Collingwood is a tourist destination since it's in a cottage country, near Wasaga Beach, and the ski slopes.

Tourist destinations have synergy with showing off beautiful old buildings. And with its small size, you can see a much larger proportion of the town devoted to this.

Many small Ontario towns have their own tourism niches carved out that makes it similarly profitable for the city to invest in architecture this way - Stratford has Shakespeare, Niagara on the lake has wine and Shaw, etc.

But then go to small towns that do not have a tourism resource and you see things looking a lot like Hamilton.

I don't think Hamilton can build a similar tourism industry off of our art scene and waterfalls. At least not one that blankets the entire lower city.

The better cities to point to are the ones that have successes in spite of sporting similar problems to Hamilton. Guelph has a vibrant downtown with old buildings in spite of no single major tourism draw, and its downtown is about as far from the university campus as Hamilton.

Brantford's downtown is every bit as run-down as Hamilton's and then some. But still, downtown Brantford has some successes that are worth noting. It's far more pedestrian-friendly for example, with no one-way highways or crazy intersections, even though the Grand River bisects the city in a similar manner to our Escarpment. Highway-ramp corners exist but they're marked with big blinking-yellow-lights and YIELD TO PEDESTRIANS signs.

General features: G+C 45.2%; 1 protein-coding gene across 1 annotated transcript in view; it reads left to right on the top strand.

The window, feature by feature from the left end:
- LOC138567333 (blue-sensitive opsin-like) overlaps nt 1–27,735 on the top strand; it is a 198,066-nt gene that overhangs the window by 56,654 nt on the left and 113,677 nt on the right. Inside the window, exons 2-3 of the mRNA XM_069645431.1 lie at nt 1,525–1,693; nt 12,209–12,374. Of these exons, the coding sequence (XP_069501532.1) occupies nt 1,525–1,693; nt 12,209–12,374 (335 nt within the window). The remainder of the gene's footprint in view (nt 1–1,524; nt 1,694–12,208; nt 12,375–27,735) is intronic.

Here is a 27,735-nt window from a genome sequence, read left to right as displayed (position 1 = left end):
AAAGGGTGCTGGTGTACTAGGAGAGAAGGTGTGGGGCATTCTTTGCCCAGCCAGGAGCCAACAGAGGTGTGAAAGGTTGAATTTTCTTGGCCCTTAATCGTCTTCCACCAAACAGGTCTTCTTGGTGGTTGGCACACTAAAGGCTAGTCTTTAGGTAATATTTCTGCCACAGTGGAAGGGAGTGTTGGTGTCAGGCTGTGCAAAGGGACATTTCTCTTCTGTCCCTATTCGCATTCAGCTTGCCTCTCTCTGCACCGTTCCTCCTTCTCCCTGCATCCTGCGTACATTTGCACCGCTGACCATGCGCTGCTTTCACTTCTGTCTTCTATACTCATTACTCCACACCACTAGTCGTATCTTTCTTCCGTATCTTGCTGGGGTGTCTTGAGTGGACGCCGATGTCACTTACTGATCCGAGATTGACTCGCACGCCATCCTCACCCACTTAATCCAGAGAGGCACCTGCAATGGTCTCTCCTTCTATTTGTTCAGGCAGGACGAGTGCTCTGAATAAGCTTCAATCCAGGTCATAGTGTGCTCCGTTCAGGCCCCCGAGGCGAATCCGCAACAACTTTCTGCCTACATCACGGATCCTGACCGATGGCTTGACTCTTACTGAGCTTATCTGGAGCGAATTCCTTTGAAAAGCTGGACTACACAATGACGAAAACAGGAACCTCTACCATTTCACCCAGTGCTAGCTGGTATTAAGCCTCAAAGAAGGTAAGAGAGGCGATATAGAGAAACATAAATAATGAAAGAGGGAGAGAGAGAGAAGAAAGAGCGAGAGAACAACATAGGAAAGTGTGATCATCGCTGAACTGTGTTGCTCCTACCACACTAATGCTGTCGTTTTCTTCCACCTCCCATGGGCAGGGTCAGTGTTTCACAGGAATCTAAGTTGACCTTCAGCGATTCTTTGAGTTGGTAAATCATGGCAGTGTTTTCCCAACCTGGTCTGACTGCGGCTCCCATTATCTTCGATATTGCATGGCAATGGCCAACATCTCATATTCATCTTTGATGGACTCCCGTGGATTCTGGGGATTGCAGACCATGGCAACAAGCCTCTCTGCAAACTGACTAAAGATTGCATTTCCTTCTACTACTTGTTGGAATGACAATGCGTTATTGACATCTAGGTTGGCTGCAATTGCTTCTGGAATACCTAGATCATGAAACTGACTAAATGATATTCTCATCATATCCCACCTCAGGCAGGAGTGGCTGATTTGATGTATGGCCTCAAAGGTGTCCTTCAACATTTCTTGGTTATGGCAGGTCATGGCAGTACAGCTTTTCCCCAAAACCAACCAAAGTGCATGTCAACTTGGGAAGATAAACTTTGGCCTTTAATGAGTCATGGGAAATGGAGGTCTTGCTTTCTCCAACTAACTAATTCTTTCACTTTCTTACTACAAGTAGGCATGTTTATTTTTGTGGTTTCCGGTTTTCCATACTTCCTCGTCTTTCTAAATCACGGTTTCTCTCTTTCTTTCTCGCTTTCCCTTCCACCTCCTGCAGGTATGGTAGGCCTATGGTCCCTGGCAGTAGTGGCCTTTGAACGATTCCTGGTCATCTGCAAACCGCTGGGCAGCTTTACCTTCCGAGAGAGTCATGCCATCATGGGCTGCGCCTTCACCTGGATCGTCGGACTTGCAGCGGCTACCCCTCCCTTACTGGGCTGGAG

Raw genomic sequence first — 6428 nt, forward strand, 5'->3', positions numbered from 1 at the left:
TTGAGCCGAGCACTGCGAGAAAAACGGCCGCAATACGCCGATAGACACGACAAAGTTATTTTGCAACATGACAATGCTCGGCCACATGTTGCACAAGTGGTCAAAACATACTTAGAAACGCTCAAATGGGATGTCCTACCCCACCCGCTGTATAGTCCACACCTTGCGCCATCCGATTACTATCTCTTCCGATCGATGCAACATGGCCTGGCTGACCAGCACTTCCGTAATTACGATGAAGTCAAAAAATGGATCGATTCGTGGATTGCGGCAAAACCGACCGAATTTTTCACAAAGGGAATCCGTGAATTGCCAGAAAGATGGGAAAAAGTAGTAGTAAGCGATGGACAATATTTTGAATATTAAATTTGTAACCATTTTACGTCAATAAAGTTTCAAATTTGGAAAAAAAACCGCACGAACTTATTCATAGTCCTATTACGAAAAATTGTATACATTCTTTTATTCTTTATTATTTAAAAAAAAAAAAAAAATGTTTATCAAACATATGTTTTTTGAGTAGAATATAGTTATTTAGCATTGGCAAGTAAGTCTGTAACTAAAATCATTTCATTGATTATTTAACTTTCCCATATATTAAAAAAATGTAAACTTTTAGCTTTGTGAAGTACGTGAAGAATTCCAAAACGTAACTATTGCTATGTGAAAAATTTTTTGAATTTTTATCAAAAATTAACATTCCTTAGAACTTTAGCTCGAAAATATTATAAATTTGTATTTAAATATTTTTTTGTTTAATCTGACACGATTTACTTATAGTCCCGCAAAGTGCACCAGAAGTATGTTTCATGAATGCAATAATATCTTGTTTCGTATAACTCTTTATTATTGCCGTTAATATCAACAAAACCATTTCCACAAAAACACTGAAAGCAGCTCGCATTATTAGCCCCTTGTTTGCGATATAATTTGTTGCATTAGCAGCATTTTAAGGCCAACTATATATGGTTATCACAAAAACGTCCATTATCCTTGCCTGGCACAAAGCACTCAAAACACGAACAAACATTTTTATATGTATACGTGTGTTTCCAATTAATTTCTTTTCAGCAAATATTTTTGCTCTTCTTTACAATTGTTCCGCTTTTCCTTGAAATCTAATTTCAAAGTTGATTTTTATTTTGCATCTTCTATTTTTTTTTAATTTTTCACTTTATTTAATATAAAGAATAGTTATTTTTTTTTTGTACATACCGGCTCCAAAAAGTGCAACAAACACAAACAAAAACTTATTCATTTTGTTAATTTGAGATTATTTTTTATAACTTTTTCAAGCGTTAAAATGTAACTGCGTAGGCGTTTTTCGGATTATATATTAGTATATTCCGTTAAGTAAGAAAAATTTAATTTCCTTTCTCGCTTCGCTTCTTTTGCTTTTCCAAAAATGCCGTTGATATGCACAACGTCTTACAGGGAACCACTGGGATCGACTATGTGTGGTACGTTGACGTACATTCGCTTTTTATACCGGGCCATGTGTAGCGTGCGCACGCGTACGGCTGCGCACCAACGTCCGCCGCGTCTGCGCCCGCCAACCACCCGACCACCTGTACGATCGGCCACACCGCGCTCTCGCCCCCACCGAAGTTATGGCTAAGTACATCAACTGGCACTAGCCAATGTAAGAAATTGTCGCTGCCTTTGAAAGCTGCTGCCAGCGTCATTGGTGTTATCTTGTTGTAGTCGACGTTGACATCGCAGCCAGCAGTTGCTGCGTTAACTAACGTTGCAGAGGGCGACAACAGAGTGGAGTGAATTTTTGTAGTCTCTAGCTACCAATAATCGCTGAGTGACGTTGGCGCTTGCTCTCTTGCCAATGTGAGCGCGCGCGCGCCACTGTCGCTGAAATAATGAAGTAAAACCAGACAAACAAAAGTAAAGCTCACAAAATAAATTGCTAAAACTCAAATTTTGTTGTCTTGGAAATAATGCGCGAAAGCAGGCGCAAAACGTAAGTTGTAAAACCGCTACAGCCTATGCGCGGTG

So I totally think we can learn from other cities... but it's fair to say that downtown areas of Collingwood and other tourist destinations have a very different economy from Hamilton, and heritege protection gives them better dividends.

That said, it does speak to the idea that heritage should also consider the relationship to the local economy - having a pretty building facing the Gore is a lot more important to the city's success than having a pretty building next to a small school on Sanford.

Comment edited by Pxtl on 2013-03-07 20:29:13

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By Conrad664 (registered) | Posted March 07, 2013 at 14:32:21

20,000 sounds juste about wright south Sherman hub

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By Noted (anonymous) | Posted March 08, 2013 at 18:11:33

CBC News has learned the Ontario Provincial Police are probing complaints of potential conflict of interest involving the town council in Collingwood, Ont., and politicians’ ties to a lobbyist involved in a multi-million dollar sale of a local utility and on a proposed new casino.

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By RenaissanceWatcher (registered) | Posted March 21, 2013 at 13:08:07

An article titled "Join the war, tear down no more" by Paul Wilson on CBC Hamilton today highlights Councillor Brian McHattie's effort to engage citizens in identifying and advocating the preservation of local heritage properties:

Meanwhile, an article titled "Cannon Knitting Mills project needs tenants to move forward" by Samantha Craggs on CBC Hamilton reports that anchor tenants have yet to be secured for The Mills Innovation Exchange proposed development at Cannon and Mary Streets: